Wuthering Heights (1939)

Wuthering Heights is the love story of Cathy and Heathcliff who meet as young children and  as they grow up fall in love, but due to circumstance are not meant to be.  Cathy, who has grown materialistic over the years marries Edgar Linton who can provide her everything she may desire.  I always was so pissed at this because Edgar who is unconditionally devoted to her when she was such a self-centered witch.  Anyway, upon this union Heathcliff leaves for America to make something of himself and returns a wealthy man but still little can change in the lovers circumstances.

This 1939 film was amazingly directed by William Wyler. I thought Laurence Olivier and Merle Oberon were very good as the doomed lovers Cathy and Heathcliff.  Although both seemed a little too nice for the part, not as self-absorbed as I had wished.  Through out the film I kept thinking how perfect Orson Welles  would have been in the role of Heathcliff since he tends to have a very aloof nature.  (sor…

Rebecca (1940)

You had me at Hitchcock.  And if that wasn't enough you can also throw in the great Laurence Olivier and Joan Fontaine.  These three mainstays of Golden Hollywood are all involved with the mysterious Rebecca.

Rebecca is the story of an unnamed girl who marries the wealthy Maxim de Winter who was ruined after the death of his first wife Rebecca.  Upon entering the estate of Manderly the second Mrs. de Winter is constantly being compared to the first wife of that name and is petrified by her maid and still devotee of Rebecca, Mrs. Danvers.

Rebecca was filmed in an eerie light making the most mundane things creepy, such as the opening of a window, a portrait in the hall or an embroidered pillow case, goosebumps were sent up my spine.

 I've seen this movie many times and still manages to catch me off guard.  I think this is because there are gaps of questioning left in the conclusion, leaving this storyline as unfinished or unsolved, as somethings must stay unearthed.

Lips red as the rose. Hair black as ebony. Skin white as snow....Snow White

Whatever your age movies are very impressionable.  Whether the flying monkeys scared you or the ending scene of Dirty Dancing puts a smile on your face, films leave an impact.   When I was younger that was Disney.

The first movie I saw in the theater was a re-release of Lady and the Tramp, I remember nothing about it but look very happy in the picture. This is were my introduction to Disney began.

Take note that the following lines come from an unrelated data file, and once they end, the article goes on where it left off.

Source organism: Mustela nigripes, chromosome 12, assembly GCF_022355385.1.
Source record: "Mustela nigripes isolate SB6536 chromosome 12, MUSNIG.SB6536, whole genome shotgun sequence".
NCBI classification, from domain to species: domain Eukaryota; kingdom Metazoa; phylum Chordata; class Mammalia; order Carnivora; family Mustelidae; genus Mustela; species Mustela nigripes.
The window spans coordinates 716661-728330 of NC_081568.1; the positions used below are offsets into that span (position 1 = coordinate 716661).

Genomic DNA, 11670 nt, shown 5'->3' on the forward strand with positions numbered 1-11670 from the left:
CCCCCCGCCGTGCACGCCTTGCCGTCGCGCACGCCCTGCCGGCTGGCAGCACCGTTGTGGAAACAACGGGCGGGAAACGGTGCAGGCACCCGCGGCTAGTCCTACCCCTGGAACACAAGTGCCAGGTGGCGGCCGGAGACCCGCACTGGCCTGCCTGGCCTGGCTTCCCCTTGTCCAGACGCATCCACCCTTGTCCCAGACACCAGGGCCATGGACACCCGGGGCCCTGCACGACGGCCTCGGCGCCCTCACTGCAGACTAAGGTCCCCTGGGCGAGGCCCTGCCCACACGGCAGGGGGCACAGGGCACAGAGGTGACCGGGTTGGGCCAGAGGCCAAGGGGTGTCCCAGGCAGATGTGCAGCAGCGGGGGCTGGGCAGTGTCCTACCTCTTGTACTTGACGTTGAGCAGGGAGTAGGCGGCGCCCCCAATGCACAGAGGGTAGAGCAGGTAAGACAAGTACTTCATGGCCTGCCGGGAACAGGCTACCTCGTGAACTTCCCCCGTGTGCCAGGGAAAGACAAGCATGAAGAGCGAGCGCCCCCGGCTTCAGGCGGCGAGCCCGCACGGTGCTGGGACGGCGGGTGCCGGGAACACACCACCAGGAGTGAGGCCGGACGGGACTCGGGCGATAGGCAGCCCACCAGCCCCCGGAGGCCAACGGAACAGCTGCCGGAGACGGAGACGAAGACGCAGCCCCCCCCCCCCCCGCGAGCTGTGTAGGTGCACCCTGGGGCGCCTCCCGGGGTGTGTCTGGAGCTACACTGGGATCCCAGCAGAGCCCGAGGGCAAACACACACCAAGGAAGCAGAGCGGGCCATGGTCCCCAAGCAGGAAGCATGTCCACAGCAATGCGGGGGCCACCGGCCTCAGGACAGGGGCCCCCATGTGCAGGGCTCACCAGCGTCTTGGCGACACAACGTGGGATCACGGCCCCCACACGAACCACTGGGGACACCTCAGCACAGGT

Then when I was three or four I discovered Snow White and the Seven Dwarfs and Walt had me hook, line and sinker.  My bedroom became a living shrine to the movie, or an overdone advertisement, feel free to take your pick.  I could entertain myself for hours on end after learning how to work the VCR, just looping Snow and her seven friends again and again. In my Snow White costume of course.

I have always held a special place in my heart for Snow White and the Seven Dwarfs.  I still get nervous when the dwarfs encounter Snow White in their beds after their hard day in the mines. I still tell …

The Scarlet Pimpernel! (1939)

In the year 1792, Sir Percy and Lady Marguerite Blakeney are the darlings of British society—he is known as one of the wealthiest men in England and a dimwit;she is French, a stunning former actress, and “the cleverest woman in Europe”—and they find themselves at the center of a deadly political intrigue. The Reign of Terror controls France, and every day aristocratsin Paris fall victim to Madame la Guillotine. Only one man can rescue them—the Scarlet Pimpernel—a master of disguises who leaves a calling card bearing only a signature red flower. As the fascinating connection between the Blakeneys and this mysterious hero is revealed, they are forced to choose between love and loyalty in order to avoid the French agent Chauvelin, who relentlessly hunts the Scarlet Pimpernel.

Ah, I love the 1934 version of The Scarlet Pimpernel staring Leslie Howard, who I absolutely adore and Merle Oberon, who I am beginning to love in period pieces.  Leslie Howard has just the right amount of flamboya…

Jane Eyre (1943)

Orson Welles stars as Edward Rochester, the brooding employer of governess Jane Eyre in this adaptation of Charlotte Brontë's Gothic novel. An orphan with a tragic story herself, young Jane, played by Joan Fontaine slowly frees Edward from his self-imposed prison, but his troubled past stands in the way of their burgeoning love.